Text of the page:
Producer Victoria Alonso Talks Hiding Spoilers, Baby Groot, And Living Up To The Avengers: Endgame Hype
Over the weekend, Avengers: Endgame (unsurprisingly) blew all box office estimates out of the water, pulling in approximately $1.2 billion globally. We can credit much of the film’s creative and financial success to executive producer Victoria Alonso, who joined the MCU as a producer in 2008 and has helped bring Captain America: The First Avenger, Guardians of the Galaxy, Black Panther, and countless other Marvel favourites to the big screen.
We recently spoke to Alonso about the pressures associated with ending Marvel’s Infinity Saga, Endgame‘s ridiculous amount of visual effects, and choosing a favourite Marvel character. Read Part 1 of our (spoiler-free) interview with Alonso below, and stay tuned for a slightly more spoiler-y Part 2 shortly.
Space: How hard is it been to hide spoilers from your friends and family?
Victoria Alonso: It’s a ridiculously hard thing to do, because it happens everywhere. It happens in the office—even the fans at Disney, that work for Disney, they want to know. Parents at the playground want to know, kids at the school yard want to know. If I wear—and I hardly wear anything that says Marvel—but if I have a moment and I put [on] something that has any any emblem…it’s hard. It’s an art form, I would have to say, to not say anything. It’s hard! We know so much…but you don’t want to spoil it for anyone. It’s an art form.
Having been a part of the Marvel team since Iron Man, do you feel like Endgame is closing off an era of your professional career or do you feel like things are just starting?
I think it’s both… if you see your career as a library, it’s a book that you put on the shelf that had all these chapters. Not to say that I want to have more books on my shelf, but it’s a big one to actually complete. And I think that what I’m most proud of is how we completed it. Because sometimes you can write all these beautiful chapters and then the end is like ‘meh.’ We always get disappointed with those season finales of all these TV shows. So for us…we didn’t want to do that and we didn’t want to disappoint anyone. Everything gets so hyped up, right? Then it’s so hard to sometimes not fail because the hype is so so high.
So were you confident the whole way through that you would wrap up the Saga in a satisfying way? Or was that always sort of something that you kept thinking about in the back of your mind?
I think that the way we work is we’re thinking about things that we could do even the day of the premiere. We were always thinking, ‘ if we would have had three more hours,’ ‘if we would have had two more days.’ You know what I mean? So we don’t get too comfortable, like ‘oh, we got it.’ We have never lived in that world. I don’t know what that world looks like or feels like. I don’t think it’s in my cards to feel that way.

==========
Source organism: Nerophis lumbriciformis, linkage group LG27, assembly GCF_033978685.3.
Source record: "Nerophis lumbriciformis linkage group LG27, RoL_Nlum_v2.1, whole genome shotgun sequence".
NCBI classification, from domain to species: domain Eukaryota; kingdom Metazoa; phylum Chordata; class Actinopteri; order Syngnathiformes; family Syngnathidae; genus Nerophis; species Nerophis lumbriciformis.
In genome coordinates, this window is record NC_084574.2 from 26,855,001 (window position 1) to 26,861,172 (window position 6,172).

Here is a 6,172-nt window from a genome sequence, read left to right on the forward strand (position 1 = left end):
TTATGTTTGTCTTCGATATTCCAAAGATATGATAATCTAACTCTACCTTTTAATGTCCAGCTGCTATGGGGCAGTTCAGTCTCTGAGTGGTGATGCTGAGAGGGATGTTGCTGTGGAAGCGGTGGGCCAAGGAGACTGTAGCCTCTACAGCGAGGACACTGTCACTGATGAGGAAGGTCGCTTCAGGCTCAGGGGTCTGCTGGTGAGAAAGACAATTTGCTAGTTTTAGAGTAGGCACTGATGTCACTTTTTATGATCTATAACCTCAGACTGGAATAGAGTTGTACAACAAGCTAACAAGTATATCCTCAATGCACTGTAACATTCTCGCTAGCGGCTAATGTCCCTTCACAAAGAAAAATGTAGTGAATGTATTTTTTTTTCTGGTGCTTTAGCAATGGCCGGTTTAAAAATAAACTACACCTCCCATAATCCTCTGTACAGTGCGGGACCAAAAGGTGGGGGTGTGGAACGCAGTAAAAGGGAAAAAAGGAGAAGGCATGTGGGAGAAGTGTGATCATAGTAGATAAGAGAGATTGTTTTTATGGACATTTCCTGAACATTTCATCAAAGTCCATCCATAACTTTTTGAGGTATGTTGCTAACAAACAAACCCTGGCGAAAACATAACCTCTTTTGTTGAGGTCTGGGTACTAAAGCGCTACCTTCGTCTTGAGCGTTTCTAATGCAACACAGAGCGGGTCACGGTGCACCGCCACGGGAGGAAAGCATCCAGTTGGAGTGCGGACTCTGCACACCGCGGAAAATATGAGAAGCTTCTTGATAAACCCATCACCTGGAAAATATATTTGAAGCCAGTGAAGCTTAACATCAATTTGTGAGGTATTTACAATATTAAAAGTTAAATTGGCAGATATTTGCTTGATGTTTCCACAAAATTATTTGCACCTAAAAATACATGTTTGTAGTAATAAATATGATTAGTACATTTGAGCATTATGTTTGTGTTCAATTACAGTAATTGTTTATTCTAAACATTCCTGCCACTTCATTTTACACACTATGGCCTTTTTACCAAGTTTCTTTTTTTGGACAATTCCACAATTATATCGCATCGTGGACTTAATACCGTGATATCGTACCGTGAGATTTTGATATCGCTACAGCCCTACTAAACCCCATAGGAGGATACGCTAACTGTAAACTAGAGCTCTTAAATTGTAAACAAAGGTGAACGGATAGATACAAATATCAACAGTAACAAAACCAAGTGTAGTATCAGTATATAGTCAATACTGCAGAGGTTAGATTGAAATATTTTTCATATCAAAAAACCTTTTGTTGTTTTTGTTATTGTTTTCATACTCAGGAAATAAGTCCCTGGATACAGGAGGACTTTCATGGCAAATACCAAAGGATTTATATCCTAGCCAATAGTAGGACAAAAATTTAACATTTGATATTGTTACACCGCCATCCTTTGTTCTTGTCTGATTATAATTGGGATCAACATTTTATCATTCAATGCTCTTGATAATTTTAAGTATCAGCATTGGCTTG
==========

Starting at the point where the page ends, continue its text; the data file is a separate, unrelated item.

So we’re constantly trying to make sure that what we do for this story that we want to tell is to honour the characters in the best fashion, so that the fans can have the best experience.
Is there any one character that you’ve become more attached to than the others?
No, you know [it’s] funny—I get attached to all of them in a very different way because they sort of get under your skin. And I find something…I find harmony with them every single time. So I know people have asked me this a thousand times, what’s your favourite movie or what’s your favourite character? If I had one I probably would say it Although unfair, I think I would. I would say that, as a mother, when we did Baby Groot my heart was filled with joy, not only because he’s a fully animated character, but because seeing the birth of a Baby Groot was just phenomenal for me.
As an executive producer on Endgame, I know you were really involved with helping to execute all the visual effects. Was there any one scene—without spoiling too much—that was particularly challenging in terms of the VFX?
No, this film was challenging throughout [laughs]. Out of the three hours, I think we had 60 shots that were not visual effects [shots]. So it’s one love letter to the craft. And we’ve had Canadian film companies that have worked on this. IMAX also has an office in Toronto…all these people, you guys have great companies.
It’s hard to say sometimes what is the most difficult when you have so many of these characters that are CG. Thanos was a huge challenge and Josh Brolin is brilliant. And we had the people at Digital Domain who went out and did an amazing job in two very different parts of the world. Because if Thanos doesn’t work, the movie doesn’t work. If Smart Hulk doesn’t work…you know what I mean? If Rocket and Groot don’t work, if Nebula doesn’t work…and that’s a lot of care and there’s a lot of things that you have to do to make that work. And there’s a bunch of supporting characters that are completely CG. So there were about 40 minutes of the final battle that had me awake at night [laughs].
Keep checking Space.ca for Part 2 of our interview with Victoria Alonso, and watch the Avengers: Endgame trailer below.